Depois de eleições no Afeganistão
Luojie, «China Daily»
Ocorreram eleições no Afeganistão e o mundo, como escreve a The Economist, não demorou muito a aplaudir o resultado das mesmas. No entanto as acusações de fraude eleitoral também não demoraram a surgir.
Aryn Baker, na Time, escreve que o desejo de encontrar uma saída para e do Afeganistão faz com que muitos governos ocidentais ignorem certos factos e que isso pode ser um erro trágico:
Afghanistan should be the exception to the aphorism that democracies get the governments they deserve. Last Saturday, around 4 million Afghans braved bombings, violence, ambushes and threats to cast votes in parliamentary elections marred by a wave of Taliban violence that helped make the turnout the lowest in the four polls staged in Afghanistan since the Taliban’s ouster. But for what did they take those risks and, in a number of cases, sacrifice their lives?
Reports of widespread fraud surfaced even before polling stations closed for the day. […]
Unchecked corruption is an indication of deep-seated pessimism about the future. Long-term investments are too risky when the Taliban are closing in, the Americans are eyeing an exit, and the government itself has given up all pretense of looking out for the people. […]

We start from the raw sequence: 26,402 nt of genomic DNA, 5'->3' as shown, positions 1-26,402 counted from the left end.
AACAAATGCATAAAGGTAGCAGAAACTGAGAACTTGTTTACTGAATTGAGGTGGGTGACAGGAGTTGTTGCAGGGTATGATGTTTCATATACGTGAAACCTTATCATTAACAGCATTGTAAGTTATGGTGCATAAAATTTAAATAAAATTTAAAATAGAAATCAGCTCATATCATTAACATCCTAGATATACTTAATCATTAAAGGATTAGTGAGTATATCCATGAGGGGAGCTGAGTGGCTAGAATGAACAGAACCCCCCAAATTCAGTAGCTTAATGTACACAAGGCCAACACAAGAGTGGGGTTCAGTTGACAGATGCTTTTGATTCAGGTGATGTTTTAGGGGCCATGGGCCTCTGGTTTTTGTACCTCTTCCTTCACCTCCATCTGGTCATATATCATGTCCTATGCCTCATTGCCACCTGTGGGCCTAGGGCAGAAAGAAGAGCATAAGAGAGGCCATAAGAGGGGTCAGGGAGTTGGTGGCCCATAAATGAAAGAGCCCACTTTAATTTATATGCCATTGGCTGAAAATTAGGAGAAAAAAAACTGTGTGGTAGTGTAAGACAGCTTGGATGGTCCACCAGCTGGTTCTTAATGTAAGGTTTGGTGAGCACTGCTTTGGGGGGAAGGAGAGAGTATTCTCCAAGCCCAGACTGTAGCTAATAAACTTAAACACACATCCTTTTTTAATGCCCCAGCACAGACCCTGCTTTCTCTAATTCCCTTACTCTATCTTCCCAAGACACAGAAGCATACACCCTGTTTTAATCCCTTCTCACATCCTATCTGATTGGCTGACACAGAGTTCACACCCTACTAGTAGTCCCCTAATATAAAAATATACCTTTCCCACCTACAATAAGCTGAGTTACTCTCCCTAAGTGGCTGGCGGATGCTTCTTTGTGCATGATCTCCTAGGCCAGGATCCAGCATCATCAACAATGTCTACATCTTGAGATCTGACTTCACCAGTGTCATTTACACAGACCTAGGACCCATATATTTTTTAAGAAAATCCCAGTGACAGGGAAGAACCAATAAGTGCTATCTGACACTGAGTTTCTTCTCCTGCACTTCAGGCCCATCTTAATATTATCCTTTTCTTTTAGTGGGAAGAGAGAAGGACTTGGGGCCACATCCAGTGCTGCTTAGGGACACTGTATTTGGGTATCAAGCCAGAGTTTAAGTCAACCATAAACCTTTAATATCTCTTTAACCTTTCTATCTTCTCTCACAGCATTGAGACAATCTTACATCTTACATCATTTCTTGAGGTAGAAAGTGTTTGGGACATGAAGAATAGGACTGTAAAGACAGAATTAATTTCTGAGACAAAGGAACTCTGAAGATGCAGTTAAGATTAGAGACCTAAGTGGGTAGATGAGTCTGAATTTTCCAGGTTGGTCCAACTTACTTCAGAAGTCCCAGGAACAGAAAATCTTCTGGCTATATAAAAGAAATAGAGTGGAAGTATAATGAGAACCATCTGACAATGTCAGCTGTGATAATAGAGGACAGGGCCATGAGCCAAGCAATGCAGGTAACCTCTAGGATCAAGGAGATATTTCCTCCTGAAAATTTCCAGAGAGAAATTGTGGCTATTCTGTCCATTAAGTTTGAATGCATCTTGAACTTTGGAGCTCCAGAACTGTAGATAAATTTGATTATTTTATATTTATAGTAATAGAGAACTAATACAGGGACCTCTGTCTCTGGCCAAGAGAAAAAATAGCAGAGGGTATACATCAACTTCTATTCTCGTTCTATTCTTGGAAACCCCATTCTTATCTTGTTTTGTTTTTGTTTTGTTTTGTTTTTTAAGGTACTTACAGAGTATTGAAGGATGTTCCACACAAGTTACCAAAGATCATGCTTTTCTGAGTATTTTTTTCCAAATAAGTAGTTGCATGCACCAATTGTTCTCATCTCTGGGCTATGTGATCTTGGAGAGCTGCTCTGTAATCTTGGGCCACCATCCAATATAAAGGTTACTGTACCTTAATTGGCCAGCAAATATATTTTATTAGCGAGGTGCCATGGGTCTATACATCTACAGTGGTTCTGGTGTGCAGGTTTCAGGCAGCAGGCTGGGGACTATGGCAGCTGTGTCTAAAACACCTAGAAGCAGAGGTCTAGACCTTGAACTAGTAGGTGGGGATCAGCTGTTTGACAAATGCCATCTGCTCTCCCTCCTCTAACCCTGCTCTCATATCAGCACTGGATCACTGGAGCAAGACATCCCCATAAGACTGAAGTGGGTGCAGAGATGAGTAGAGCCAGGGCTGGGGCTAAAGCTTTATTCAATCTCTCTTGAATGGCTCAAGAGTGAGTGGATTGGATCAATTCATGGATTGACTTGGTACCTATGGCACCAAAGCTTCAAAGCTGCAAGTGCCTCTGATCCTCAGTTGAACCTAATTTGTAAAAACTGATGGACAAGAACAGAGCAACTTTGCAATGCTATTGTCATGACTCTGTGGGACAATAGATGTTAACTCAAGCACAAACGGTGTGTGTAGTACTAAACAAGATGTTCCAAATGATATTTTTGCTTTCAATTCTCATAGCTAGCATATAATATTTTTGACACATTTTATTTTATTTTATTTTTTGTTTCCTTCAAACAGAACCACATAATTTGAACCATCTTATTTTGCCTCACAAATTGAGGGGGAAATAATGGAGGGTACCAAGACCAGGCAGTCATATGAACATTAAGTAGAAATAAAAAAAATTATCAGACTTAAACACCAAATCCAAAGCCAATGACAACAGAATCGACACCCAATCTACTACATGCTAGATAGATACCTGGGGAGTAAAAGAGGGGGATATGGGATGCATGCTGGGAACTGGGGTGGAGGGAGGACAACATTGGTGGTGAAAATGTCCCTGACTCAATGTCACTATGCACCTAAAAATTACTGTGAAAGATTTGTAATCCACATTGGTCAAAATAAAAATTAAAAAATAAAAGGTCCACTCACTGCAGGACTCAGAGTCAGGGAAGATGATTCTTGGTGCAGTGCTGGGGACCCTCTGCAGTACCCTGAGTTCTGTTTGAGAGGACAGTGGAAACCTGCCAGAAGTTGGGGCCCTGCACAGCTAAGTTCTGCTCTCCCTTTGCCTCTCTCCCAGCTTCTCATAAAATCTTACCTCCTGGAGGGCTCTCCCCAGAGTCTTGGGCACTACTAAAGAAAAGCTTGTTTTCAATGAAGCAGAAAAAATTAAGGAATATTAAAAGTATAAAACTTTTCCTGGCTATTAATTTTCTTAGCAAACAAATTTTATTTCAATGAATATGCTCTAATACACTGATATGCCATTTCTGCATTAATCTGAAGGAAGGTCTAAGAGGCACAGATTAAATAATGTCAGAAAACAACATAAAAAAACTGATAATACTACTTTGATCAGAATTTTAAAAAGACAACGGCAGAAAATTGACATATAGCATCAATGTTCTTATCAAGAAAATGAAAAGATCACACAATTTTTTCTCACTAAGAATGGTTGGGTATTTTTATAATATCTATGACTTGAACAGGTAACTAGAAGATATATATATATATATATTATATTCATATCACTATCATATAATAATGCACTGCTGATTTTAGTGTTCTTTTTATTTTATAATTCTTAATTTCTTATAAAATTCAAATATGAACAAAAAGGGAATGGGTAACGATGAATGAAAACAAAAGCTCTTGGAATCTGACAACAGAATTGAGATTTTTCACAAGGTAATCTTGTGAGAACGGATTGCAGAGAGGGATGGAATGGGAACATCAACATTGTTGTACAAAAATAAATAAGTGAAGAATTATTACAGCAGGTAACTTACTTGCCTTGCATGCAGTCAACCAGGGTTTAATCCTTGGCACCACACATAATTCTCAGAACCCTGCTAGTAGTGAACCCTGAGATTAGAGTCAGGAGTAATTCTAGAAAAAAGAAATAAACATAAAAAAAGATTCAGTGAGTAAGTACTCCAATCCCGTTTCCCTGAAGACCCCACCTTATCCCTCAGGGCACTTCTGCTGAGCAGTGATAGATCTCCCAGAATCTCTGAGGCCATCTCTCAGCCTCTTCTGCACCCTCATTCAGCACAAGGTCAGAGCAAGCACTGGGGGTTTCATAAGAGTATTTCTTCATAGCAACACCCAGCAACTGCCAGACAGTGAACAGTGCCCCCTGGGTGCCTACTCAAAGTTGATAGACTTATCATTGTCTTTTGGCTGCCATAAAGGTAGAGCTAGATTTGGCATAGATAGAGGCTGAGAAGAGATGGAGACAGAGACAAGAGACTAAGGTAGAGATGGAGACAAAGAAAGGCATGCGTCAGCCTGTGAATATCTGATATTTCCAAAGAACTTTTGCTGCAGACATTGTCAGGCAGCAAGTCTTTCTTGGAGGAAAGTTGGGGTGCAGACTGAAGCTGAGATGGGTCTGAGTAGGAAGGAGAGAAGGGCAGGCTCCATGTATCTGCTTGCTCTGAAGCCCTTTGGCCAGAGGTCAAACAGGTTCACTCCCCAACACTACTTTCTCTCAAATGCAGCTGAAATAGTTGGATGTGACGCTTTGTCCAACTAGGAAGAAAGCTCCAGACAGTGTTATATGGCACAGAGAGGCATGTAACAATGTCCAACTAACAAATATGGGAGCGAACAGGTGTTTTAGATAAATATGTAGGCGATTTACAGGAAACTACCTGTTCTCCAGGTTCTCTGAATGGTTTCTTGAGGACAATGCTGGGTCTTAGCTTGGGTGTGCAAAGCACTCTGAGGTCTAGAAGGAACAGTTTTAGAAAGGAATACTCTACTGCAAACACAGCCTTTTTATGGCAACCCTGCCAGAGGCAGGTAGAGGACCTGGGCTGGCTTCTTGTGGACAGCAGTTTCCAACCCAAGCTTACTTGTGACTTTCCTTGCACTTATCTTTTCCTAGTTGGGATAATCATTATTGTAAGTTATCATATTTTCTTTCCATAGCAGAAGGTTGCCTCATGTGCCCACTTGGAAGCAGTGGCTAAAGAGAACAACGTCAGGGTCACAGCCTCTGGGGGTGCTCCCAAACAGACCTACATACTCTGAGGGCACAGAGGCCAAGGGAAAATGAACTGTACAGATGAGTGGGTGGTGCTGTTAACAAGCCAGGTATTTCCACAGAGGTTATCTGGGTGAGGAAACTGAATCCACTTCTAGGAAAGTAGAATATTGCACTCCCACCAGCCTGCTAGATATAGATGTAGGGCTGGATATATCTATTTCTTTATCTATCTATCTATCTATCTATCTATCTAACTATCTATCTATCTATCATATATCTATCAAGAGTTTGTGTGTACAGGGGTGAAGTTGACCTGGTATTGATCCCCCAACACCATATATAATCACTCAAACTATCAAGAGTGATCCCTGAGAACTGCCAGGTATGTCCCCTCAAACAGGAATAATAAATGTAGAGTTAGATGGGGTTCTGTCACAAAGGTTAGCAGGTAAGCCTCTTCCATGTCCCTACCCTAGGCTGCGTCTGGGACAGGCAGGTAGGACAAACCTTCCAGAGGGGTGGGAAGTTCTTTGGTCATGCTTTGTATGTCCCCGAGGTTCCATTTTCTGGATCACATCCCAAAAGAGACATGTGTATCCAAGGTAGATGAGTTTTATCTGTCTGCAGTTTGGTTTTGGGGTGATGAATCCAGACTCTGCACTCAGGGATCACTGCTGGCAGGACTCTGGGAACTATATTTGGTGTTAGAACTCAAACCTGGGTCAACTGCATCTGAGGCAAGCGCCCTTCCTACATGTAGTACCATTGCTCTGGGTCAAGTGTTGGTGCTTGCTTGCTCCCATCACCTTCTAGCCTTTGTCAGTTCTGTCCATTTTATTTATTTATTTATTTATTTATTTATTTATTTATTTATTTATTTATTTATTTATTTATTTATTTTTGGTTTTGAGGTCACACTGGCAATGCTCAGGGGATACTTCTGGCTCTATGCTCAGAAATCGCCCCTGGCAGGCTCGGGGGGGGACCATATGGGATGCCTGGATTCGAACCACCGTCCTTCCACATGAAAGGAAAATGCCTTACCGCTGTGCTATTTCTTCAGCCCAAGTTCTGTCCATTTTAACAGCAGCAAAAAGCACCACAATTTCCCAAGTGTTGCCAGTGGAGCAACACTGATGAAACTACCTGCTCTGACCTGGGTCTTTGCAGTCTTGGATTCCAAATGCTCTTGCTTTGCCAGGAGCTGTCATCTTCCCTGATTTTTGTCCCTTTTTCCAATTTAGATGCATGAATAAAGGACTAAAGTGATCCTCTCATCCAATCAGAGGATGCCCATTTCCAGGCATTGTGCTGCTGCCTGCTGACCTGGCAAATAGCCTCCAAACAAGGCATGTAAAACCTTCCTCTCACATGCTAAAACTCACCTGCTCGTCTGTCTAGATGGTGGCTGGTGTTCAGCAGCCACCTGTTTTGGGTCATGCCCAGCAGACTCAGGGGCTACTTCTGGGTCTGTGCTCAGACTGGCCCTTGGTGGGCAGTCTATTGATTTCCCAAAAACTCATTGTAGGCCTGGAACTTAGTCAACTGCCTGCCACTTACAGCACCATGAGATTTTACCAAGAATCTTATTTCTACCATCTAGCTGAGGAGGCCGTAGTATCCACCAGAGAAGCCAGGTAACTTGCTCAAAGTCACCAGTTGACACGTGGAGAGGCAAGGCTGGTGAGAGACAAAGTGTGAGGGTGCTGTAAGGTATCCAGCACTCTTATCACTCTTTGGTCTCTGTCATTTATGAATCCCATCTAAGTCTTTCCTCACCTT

Afghanistan will continue to be a bleeding ulcer, to paraphrase the saying of former U.S. commander General Stanley McChrystal, who was talking about one of the country’s recent battlegrounds, until we start making the difficult decisions. That does not mean, necessarily, a continuing military engagement or an immediate withdrawal. Nor does it mean ditching President Hamid Karzai because we simply can’t get along with him anymore. We will have to work with him and his government until democracy in Afghanistan is strong enough to allow Afghans a real choice in leadership. Karzai’s critics have long feared that he would intervene in the parliamentary elections to ensure a rubber-stamp legislature. If that turns out to have been the case, it would be a slap in the face to those who risked or gave their lives in support of Afghans’ right to choose their own government. […]
For the past six years — since the election that instituted Karzai as President, rather than interim leader — Afghans have been asked to put their trust in a system of government that has repeatedly failed them. They deserve better. And Western security interests aren’t served by avoiding the difficult choices because a corrupt and self-serving regime is hardly likely to prevail against extremists.